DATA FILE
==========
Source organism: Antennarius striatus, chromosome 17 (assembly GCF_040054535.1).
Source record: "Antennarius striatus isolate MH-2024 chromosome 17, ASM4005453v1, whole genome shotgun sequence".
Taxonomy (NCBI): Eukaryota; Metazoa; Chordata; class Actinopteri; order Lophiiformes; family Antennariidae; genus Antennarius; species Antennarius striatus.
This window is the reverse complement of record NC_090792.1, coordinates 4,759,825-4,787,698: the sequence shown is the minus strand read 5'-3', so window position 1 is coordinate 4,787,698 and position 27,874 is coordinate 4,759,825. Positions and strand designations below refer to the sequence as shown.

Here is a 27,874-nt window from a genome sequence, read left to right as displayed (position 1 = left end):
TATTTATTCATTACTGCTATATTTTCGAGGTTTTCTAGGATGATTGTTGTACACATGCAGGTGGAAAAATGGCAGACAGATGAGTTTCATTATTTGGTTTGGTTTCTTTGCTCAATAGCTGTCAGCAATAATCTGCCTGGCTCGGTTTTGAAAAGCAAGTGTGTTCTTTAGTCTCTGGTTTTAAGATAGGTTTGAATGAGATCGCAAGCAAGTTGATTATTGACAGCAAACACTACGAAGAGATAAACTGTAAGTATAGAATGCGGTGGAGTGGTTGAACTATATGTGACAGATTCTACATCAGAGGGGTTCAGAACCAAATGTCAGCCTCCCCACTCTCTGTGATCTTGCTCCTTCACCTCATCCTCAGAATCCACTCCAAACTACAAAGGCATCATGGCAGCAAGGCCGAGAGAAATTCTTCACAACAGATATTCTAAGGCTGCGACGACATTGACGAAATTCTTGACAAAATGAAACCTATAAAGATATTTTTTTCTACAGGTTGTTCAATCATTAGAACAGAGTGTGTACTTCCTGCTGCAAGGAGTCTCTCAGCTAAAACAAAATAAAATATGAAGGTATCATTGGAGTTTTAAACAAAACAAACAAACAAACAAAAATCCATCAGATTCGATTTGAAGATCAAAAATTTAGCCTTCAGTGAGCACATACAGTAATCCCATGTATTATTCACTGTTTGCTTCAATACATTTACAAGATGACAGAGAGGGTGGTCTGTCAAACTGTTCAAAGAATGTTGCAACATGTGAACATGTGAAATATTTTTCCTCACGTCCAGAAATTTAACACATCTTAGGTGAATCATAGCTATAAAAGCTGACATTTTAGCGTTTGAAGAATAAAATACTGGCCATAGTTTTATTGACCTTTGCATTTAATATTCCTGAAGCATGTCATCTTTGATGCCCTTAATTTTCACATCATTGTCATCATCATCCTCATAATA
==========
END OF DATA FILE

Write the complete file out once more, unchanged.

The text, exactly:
Source organism: Antennarius striatus, chromosome 17 (assembly GCF_040054535.1).
Source record: "Antennarius striatus isolate MH-2024 chromosome 17, ASM4005453v1, whole genome shotgun sequence".
Taxonomy (NCBI): Eukaryota; Metazoa; Chordata; class Actinopteri; order Lophiiformes; family Antennariidae; genus Antennarius; species Antennarius striatus.
This window is the reverse complement of record NC_090792.1, coordinates 4,759,825-4,787,698: the sequence shown is the minus strand read 5'-3', so window position 1 is coordinate 4,787,698 and position 27,874 is coordinate 4,759,825. Positions and strand designations below refer to the sequence as shown.

Here is a 27,874-nt window from a genome sequence, read left to right as displayed (position 1 = left end):
TATTTATTCATTACTGCTATATTTTCGAGGTTTTCTAGGATGATTGTTGTACACATGCAGGTGGAAAAATGGCAGACAGATGAGTTTCATTATTTGGTTTGGTTTCTTTGCTCAATAGCTGTCAGCAATAATCTGCCTGGCTCGGTTTTGAAAAGCAAGTGTGTTCTTTAGTCTCTGGTTTTAAGATAGGTTTGAATGAGATCGCAAGCAAGTTGATTATTGACAGCAAACACTACGAAGAGATAAACTGTAAGTATAGAATGCGGTGGAGTGGTTGAACTATATGTGACAGATTCTACATCAGAGGGGTTCAGAACCAAATGTCAGCCTCCCCACTCTCTGTGATCTTGCTCCTTCACCTCATCCTCAGAATCCACTCCAAACTACAAAGGCATCATGGCAGCAAGGCCGAGAGAAATTCTTCACAACAGATATTCTAAGGCTGCGACGACATTGACGAAATTCTTGACAAAATGAAACCTATAAAGATATTTTTTTCTACAGGTTGTTCAATCATTAGAACAGAGTGTGTACTTCCTGCTGCAAGGAGTCTCTCAGCTAAAACAAAATAAAATATGAAGGTATCATTGGAGTTTTAAACAAAACAAACAAACAAACAAAAATCCATCAGATTCGATTTGAAGATCAAAAATTTAGCCTTCAGTGAGCACATACAGTAATCCCATGTATTATTCACTGTTTGCTTCAATACATTTACAAGATGACAGAGAGGGTGGTCTGTCAAACTGTTCAAAGAATGTTGCAACATGTGAACATGTGAAATATTTTTCCTCACGTCCAGAAATTTAACACATCTTAGGTGAATCATAGCTATAAAAGCTGACATTTTAGCGTTTGAAGAATAAAATACTGGCCATAGTTTTATTGACCTTTGCATTTAATATTCCTGAAGCATGTCATCTTTGATGCCCTTAATTTTCACATCATTGTCATCATCATCCTCATAATA